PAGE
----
Although the relationship between BPCA C and DSC-derived charcoal C was strongly linear (Fig. 7), the content of charcoal C obtained by DSC was more than 5 times higher than the content of BPCA C in soil. This result is in line with the findings of Brodowski et al. (2005), who stated that BPCA C may underestimate total charcoal-C content by a factor of up to 4.5 or higher, either due to the complete digestion of the less-condensed moieties of char or to the inaccessibility of the most refractory, condensed moieties (Brodowski et al., 2005; Glaser et al., 1998). This confirms, for the charcoal kiln soils of this study, that the 2.27 multiplicative factor for the estimation of BC content from BPCA C is overly conservative. Overall, this result reminds us that the quantitative interpretation of operationally defined BC measurements, regardless of the method, must be done with great caution and must be presented as an absolute value only if the recovery rate is controlled, which is very complicated in practice for most field case studies. Another source of uncertainty comes from DSC, particularly because of the variability in the shape of soil thermograms according to mineralogy and SOM quality. The shape of thermograms from pre-industrial charcoals did not seem to have much effect on the estimates, given that we obtained very accurate estimates (RMSE = 1.39 %) of charcoal-C content with our peak index for soil–charcoal mixtures numerically simulated from the thermograms of nine different pre-industrial charcoals with different shapes. However, we were unable to test how the variability in thermal properties of uncharred SOM affects the accuracy of the estimation because of the difficulty involved with finding soils completely free of BC. This point should be addressed in the future by setting up a strong calibration and validation dataset, which could be achieved by adding known amounts of charcoal to a variety of soils initially free of charcoal (or to artificial mixtures of minerals and SOM), as done by studies such as Hammes et al. (2007) or Roth et al. (2012) for other methods of BC quantification. To overcome the issue raised by the variability in both SOM and BC depending on their composition and interactions with soil minerals, further improvement of the method could be made possible by using peak decomposition of thermograms (Plante et al., 2005). This approach would require the identification of the thermal patterns associated with the different C moieties in SOM and BC and the modelling of the shape of each associated exothermic peak in order to decompose the thermograms on a rational basis.

5 Conclusions

The main advantage of dynamic thermal analysis for characterizing SOM comes from the fact that it provides a complete view of the continuum of organic materials present in soil. DSC analysis of the soil of pre-industrial charcoal kiln sites and adjacent charcoal-unaffected soils has stressed the complexity of BC quantification by highlighting the fact that the thermal properties of charcoal and uncharred SOM are variable and overlap to a large extent, invalidating the use of cut-off values for accurate differentiation between aged charcoal and uncharred SOM. Thermal analysis by DSC was found to be a very useful tool for identifying and characterizing charcoal in the soil. Aged charcoal was shown to have a characteristic thermal signature, generally remaining more thermally resistant than uncharred SOM despite the decrease in thermal stability due to ageing in soil. This thermal pattern was successfully used to quantify charcoal C in cropland and forest soils. We found a strong linear relationship (R2=0.97) between the DSC-derived charcoal-C content and BPCA-C content in the soils of this study, with BPCA C representing about one-fifth of DSC-derived charcoal C. Despite the successful use of DSC to quantify charcoal C in the soils of this study, our approach, based on peak height and position, cannot be generalized because of the high variability in the pattern of heat release of BC and SOM depending on their composition. The use of peak decomposition may help to overcome this issue, while the use of evolved gas analysis rather than DSC has the potential to get rid of the interference of soil minerals with exothermic peaks from SOM combustion. Overall, we believe that the potential of dynamic thermal analysis for characterizing and quantifying soil organic materials is largely under-exploited, despite the fact that it provides information on the whole range of organic materials present in soil. With a view to amending soil with biochar on a large scale in order to mitigate climate change, dynamic thermal analysis could be a very useful tool to assess biochar stability prior to application and to quantitatively and qualitatively trace its evolution in soil.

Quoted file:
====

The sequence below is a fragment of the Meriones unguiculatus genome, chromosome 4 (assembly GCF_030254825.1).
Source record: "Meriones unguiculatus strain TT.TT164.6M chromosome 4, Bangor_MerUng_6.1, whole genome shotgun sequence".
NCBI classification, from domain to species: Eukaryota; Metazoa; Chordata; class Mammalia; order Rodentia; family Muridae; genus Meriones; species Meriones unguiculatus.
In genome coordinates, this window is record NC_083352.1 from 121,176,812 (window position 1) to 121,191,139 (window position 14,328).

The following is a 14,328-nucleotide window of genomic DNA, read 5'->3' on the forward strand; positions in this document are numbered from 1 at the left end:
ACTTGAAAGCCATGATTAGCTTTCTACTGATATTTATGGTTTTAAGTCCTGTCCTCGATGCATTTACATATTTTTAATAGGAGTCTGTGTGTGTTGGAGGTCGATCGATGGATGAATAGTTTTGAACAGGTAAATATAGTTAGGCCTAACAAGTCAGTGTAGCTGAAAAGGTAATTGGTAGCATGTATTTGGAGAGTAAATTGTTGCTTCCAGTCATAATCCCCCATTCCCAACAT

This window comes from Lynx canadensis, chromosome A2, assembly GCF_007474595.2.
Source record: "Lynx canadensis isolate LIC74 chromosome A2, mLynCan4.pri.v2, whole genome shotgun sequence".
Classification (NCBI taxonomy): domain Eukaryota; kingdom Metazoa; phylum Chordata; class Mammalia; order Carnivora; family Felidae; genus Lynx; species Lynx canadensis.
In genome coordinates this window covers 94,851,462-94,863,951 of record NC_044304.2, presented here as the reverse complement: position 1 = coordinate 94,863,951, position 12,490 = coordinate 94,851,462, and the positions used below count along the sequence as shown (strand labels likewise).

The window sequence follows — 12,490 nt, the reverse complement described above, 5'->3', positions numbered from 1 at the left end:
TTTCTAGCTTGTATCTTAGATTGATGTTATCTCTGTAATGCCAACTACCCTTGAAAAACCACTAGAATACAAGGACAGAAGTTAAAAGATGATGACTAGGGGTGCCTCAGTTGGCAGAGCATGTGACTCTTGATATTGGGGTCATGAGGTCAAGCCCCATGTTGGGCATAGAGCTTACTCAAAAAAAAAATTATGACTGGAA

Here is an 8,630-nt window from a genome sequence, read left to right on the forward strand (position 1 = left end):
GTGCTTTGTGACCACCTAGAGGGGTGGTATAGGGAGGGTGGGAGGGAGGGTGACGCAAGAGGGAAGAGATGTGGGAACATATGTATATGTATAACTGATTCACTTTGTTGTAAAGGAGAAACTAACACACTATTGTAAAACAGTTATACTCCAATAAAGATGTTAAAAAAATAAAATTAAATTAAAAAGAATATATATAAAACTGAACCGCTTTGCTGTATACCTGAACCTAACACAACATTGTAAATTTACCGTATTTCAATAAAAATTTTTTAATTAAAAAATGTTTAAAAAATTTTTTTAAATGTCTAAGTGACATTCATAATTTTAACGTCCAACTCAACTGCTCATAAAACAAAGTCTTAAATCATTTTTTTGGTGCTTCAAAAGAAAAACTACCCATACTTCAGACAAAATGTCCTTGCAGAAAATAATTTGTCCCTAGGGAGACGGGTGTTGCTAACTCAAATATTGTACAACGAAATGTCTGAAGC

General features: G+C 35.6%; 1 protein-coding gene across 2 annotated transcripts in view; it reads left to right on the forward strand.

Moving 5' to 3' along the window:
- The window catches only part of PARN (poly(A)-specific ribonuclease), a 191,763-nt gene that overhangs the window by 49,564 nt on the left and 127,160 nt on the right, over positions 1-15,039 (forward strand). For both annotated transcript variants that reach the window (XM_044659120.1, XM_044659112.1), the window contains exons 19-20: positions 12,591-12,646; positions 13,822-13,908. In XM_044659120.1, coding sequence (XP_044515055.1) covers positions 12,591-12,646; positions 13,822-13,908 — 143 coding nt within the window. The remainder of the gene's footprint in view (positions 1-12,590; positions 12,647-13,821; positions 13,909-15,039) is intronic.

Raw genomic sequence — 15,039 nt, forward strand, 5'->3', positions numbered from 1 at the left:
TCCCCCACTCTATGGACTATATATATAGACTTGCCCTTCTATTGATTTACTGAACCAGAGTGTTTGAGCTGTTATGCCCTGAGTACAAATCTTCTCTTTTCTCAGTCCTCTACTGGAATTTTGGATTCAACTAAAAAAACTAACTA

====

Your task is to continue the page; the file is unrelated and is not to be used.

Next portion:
Appendix A

Data describing the selection of 45 soil samples from Germany used for the methodological comparison between the quantification of BC content by DSC and by BPCA molecular markers are presented in the following table.

Table A1TOC content, PLFA (phospholipid fatty acid) C content and DSC-derived charcoal-C content for the selection of 45 soil samples from Germany.

Data availability

The data used for method comparison between DSC and BPCA are presented in Appendix A. The chemical properties of soils (,, Hardy et al., 2016, 2017a) and charcoals (, Hardy et al., 2017b) have been presented as supporting information in previous studies. To access raw DSC data, please contact the corresponding author.

Author contributions

BH characterized soil samples from Belgium, and NB characterized soil samples from Germany. BH and JL ran DSC analyses, made the calculations from the DSC graphs and interpreted DSC data. NB ran BPCA analyses for the selection of samples from Germany. BH drafted the text, and JL and NB revised the text.

Competing interests

The contact author has declared that neither they nor their co-authors have any competing interests.


Publisher's note: Copernicus Publications remains neutral with regard to jurisdictional claims in published maps and institutional affiliations.


The authors are grateful to Alain Plante from the University of Pennsylvania for thermogravimetry, DSC and evolved gas analysis preliminary tests made on a selection of samples and to Robin Giger and Roman Hüppi from Agroscope, Zurich, for their indispensable help with DSC and elemental analyses.

Financial support

This research has been supported by the Direction Générale Opérationnelle Agriculture, Ressources Naturelles et Environnement du Service Public de Wallonie (grant no. 11/13342) and the Fonds Spéciaux de Recherche, Université Catholique de Louvain (grant no. 1C.31200.007). BPCA analyses were part of a study funded by the German Federal Institute for Geosciences and Natural Resources (BGR).

Review statement

This paper was edited by Raphael Viscarra Rossel and reviewed by Alexander Bonhage and two anonymous referees.


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Short summary
Soil amendment with artificial black carbon (BC; biomass transformed by incomplete combustion) has the potential to mitigate climate change. Nevertheless, the accurate quantification of BC in soil remains a critical issue. Here, we successfully used dynamic thermal analysis (DTA) to quantify centennial BC in soil. We demonstrate that DTA is largely under-exploited despite providing rapid and low-cost quantitative information over the range of soil organic matter.